Democratic hopes for Senate control alive as Warnock projected to beat Loeffler, Ossoff-Perdue race too close

Even if Georgia becomes purple, US needs to learn to work together: Alveda King

Niece of MLK Jr. Alveda King weighs in on the strong possibility of Georgia turning purple.

Democrats moved a step closer to taking control of the Senate on Wednesday after winning one of two critical runoff elections in Georgia, with Rev. Raphael Warnock projected to defeat incumbent GOP Sen. Kelly Loeffler while the second contest remains neck-and-neck. 

"Georgia, I am honored by the faith that you have shown in me, and I promise you this tonight: I am going to the Senate to work for all of Georgia, no matter who you cast your vote for in this election," Warnock, who will become the first Black senator from Georgia, said in brief remarks delivered virtually. 

Democrats need to win both races in order to flip the Senate. The other contest between David Perdue, the Republican whose Senate term ended on Sunday, and his Democratic challenger Jon Ossoff is still too close to call as of Wednesday morning, with tens of thousands of votes needing to be counted.


DeKalb County, a Democratic stronghold in suburban Atlanta, began experiencing technical issues early Wednesday morning and, as a result, an election official said the 19,000 remaining ballots will be "manually scanned in order to be tabulated and added to the total vote count," potentially delaying results. 

"The outstanding vote is squarely in parts of the state where Jon’s performance has been dominant," Ossoff’s campaign manager Ellen Foster in a statement early Wednesday.

Perdue's campaign also issued a statement shortly after 2 a.m. saying the race is "exceptionally close" but predicting victory. 

"As we've said repeatedly over the last several weeks and as recently as this evening, this is an exceptionally close election that will require time and transparency to be certain the results are fair and accurate and the voices of Georgians are heard," the Perdue campaign said. 

With control of the Senate hanging in the balance, the stakes for the twin contests were astronomical, eliciting national attention and hundreds of millions of dollars in campaign spending in just two months to a once reliably red state that's become a must-win battleground. In November, Joe Biden defeated President Trump in Georgia by less than 12,000 votes out of the 5 million cast in the state, winning 16 electoral votes. Both Biden and Trump campaigned in the state on Monday.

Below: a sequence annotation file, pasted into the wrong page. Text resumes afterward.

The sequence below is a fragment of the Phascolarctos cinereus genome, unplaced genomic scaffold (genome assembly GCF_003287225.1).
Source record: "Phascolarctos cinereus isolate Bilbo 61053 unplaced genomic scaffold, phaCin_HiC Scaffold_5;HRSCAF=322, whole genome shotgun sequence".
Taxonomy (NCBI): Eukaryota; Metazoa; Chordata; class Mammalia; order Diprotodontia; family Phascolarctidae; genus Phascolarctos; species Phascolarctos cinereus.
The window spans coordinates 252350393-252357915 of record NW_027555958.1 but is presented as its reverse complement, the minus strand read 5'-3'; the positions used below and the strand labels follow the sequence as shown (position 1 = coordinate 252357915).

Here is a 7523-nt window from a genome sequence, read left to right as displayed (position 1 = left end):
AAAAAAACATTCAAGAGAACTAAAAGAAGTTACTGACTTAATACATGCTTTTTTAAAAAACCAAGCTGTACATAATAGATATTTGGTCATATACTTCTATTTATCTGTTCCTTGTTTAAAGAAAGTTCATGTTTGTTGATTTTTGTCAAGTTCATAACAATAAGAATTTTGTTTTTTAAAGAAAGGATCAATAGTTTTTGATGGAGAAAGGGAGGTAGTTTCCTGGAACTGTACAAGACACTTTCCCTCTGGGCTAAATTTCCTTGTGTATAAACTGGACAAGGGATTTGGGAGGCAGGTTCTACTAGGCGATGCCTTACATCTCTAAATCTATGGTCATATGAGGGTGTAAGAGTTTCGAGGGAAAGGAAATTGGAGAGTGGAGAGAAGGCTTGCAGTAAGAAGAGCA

If Ossoff defeats Perdue, Democrats would secure a 50-50 split in the upper chamber, with Vice President-elect Kamala Harris then casting tie-breaking votes.


But if Perdue wins and the GOP retains a majority, Republicans would be able to block Biden's Cabinet appointments, legislative agenda and judicial nominees — and have the power to "chart the course, not just for four years, but for the next generation," the incoming president told supporters during a drive-in rally on Monday.

Warnock, who has never previously run for public office, is the senior pastor of Martin Luther King Jr.'s former church in Atlanta. He will make history as the first Black Democrat to be elected to the Senate in the South and will be just the 11th Black senator in history. 

"Congratulations to our next U.S. Senator," former Georgia gubernatorial candidate Stacey Abrams wrote in a tweet. "Soon, he will walk those august halls and cast votes as a leader with courage, justice and integrity. God bless you and keep you in your service to us all."

Georgia Gov. Brian Kemp, a Republican, appointed Loeffler to the Senate a year ago to replace former GOP Sen. Johnny Isakson, who resigned due to health reasons. Warnock will serve the remaining two years of that term and will need to run for reelection for a full six-year term in 2022.

Loeffler declined to concede the race before Fox News and other media outlets projected Warnock had won and encouraged her supporters to "keep fighting."  

"We're gonna make sure every vote is counted," she told supporters from an election watch party in Atlanta. "Every legal vote will be counted. And I'm not gonna stop working."


Georgia's rules on recounts allow a losing candidate to request one if the race is within half a percentage point. As of 7 a.m. EST Wednesday, Warnock had 50.6% of the vote and Ossoff had 50.2% with 98% of the results reported, according to Fox News projections. 

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